Needing the most, getting the least

Court considers PA’s school-funding formula

By OWEN WALSH
Posted 2/8/22

HARRISBURG, PA — Tattered textbooks. Dilapidated facilities.

Guidance counselors who only come in one day a week. Teachers who must purchase classroom supplies out of their own pocket. …

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Needing the most, getting the least

Court considers PA’s school-funding formula

Posted

HARRISBURG, PA — Tattered textbooks. Dilapidated facilities.

Guidance counselors who only come in one day a week. Teachers who must purchase classroom supplies out of their own pocket. Parents who organize fundraisers to let some students experience extracurricular activities like dances and field trips.

These sorts of conditions are standard fare across the commonwealth’s many underfunded school districts. After years of trying, advocates for reforming Pennsylvania’s school-funding formula have finally gotten their day in court.

For decades, PA has built up a poor reputation in the arena of public education funding. The commonwealth contributes notably less to schools than do the vast majority of states; it covered 38 percent of the state’s overall education costs in 2017-18, compared to the average contribution of 47 percent in other states.

Not only does it contribute less than most states, but plaintiffs in a landmark case argue that Pennsylvania divides its money for schools in a way that favors affluent districts while disadvantaging lower-income areas.

Part of every Pennsylvania school district’s budget comes from state funding; the other part comes from collecting property taxes. Wealthier neighborhoods collect more in property taxes, while more poverty-stricken neighborhoods collect less—despite having higher tax rates. This has created a lopsided situation that has earned PA the distinction of having the nation’s “most inequitable” schools, according to a report in 2018.

When Gov. Tom Wolf was first elected, he vowed to solve the crisis afflicting the state’s struggling school districts. After a new funding formula was instituted in 2016, however, subsequent years’ reports found that the disparities between high- and low-income school districts had grown rather than shrunk. State money for classroom costs decreased in that timeframe as well.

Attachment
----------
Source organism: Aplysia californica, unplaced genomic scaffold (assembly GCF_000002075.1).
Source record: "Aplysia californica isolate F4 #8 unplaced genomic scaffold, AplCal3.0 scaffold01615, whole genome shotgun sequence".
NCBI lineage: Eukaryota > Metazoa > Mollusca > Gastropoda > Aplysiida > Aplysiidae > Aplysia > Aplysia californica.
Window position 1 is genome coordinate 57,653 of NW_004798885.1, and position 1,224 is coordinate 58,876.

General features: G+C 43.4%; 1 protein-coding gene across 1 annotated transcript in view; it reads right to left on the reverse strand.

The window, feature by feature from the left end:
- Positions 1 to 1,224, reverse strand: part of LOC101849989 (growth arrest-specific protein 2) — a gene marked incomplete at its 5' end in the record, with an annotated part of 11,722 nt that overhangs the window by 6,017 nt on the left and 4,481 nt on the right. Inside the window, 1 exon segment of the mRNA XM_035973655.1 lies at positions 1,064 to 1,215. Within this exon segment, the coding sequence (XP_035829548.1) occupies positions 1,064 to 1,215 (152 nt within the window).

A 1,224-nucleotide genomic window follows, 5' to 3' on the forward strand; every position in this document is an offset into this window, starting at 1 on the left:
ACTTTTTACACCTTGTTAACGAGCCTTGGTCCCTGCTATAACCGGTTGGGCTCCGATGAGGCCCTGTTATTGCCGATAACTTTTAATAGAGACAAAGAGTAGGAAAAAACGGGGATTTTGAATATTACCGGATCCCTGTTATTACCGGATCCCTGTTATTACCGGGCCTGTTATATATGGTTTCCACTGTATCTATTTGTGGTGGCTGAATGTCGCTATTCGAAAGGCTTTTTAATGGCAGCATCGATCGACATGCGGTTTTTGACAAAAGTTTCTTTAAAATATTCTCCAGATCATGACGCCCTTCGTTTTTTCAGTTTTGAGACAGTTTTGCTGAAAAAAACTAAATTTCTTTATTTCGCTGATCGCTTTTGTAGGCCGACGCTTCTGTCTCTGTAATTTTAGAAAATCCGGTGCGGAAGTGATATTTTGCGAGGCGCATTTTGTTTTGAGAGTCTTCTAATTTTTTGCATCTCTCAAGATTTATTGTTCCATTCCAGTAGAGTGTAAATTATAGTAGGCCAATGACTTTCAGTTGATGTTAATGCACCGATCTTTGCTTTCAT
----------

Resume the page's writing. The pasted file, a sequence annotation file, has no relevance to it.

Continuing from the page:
In November 2021, testifiers told the court that the school’s cost per student in the wealthiest district is nearly $5,000 higher than in the poorest.

So far, the court has heard weeks of testimony from both sides of the case. School officials have painted grim depictions of what it’s like to be a school district on the wrong end of the unequal system.

Panther Valley School District Superintendent David McAndrew, serving the anthracite region’s Carbon and Schuylkill counties, described 75 kindergarteners all having to share a single toilet; a high school locker room without working showers; and an elementary school with a leaky roof.

Even more trying than those subpar facilities, he said, is maintaining a staff of well-trained teachers, when his district’s starting salary is less than $38,000 a year. It’s hard to be competitive when neighboring districts have the funds to offer new teachers a starting salary of up to $60,000.

The shortcomings of the current formula have been highlighted even more distinctly during the pandemic. Panther Valley didn’t have the money to provide Chromebooks to its students when the state required learning to go 100 percent virtual. The district had to wait for federal funding to come through.

“I’m sitting here and I’m asking the state of Pennsylvania to help us,” McAndrew told the court. “Who else is there to ask?”

Nonprofit organization PA Schools Work held a press conference in early February to rally for better school funding ahead of Wolf’s budget proposal, scheduled for February 8.

Tomeo Sippio-Smith, a K-12 education policy expert, said that to ensure that all students in Pennsylvania are receiving an adequate education, public schools across the state need an additional $4.6 billion in funding.

Laura Sosik, a second-grade teacher in the Scranton School District, joined the press conference to “offer insight on what it’s like to be a teacher in a severely underfunded district.” Following budget cuts at the state level, her district has been forced to discontinue its pre-K program, close the school library and cut its music program. She said that the district is underfunded by $4,000 per student.

“Every time I enter my classroom, I see the effects of the state’s shortchanging of our schools,” Sosik said. “The students in my classroom aren’t any less capable than the students in other districts. The students in my classroom are going to change the world. It’s time for Pennsylvania to fund our schools.”

The plaintiffs in the case include six school districts, seven parents, the PA Association of Rural and Small Schools (PARSS) and the NAACP PA State Conference. Represented by the Education Law Center and O’Melveny & Myers LLP, they have filed suit against the PA Department of Education, the General Assembly and the governor. They’re hoping to show that the current funding system is unconstitutional.

“We are asking for a court order that will force the legislature to comply with the state constitution and ensure all students receive access to a high-quality public education,” according to the Public Interest Law Center’s website.

As state leaders now defend the quality of their educational policies, the trial is expected to extend well into February.

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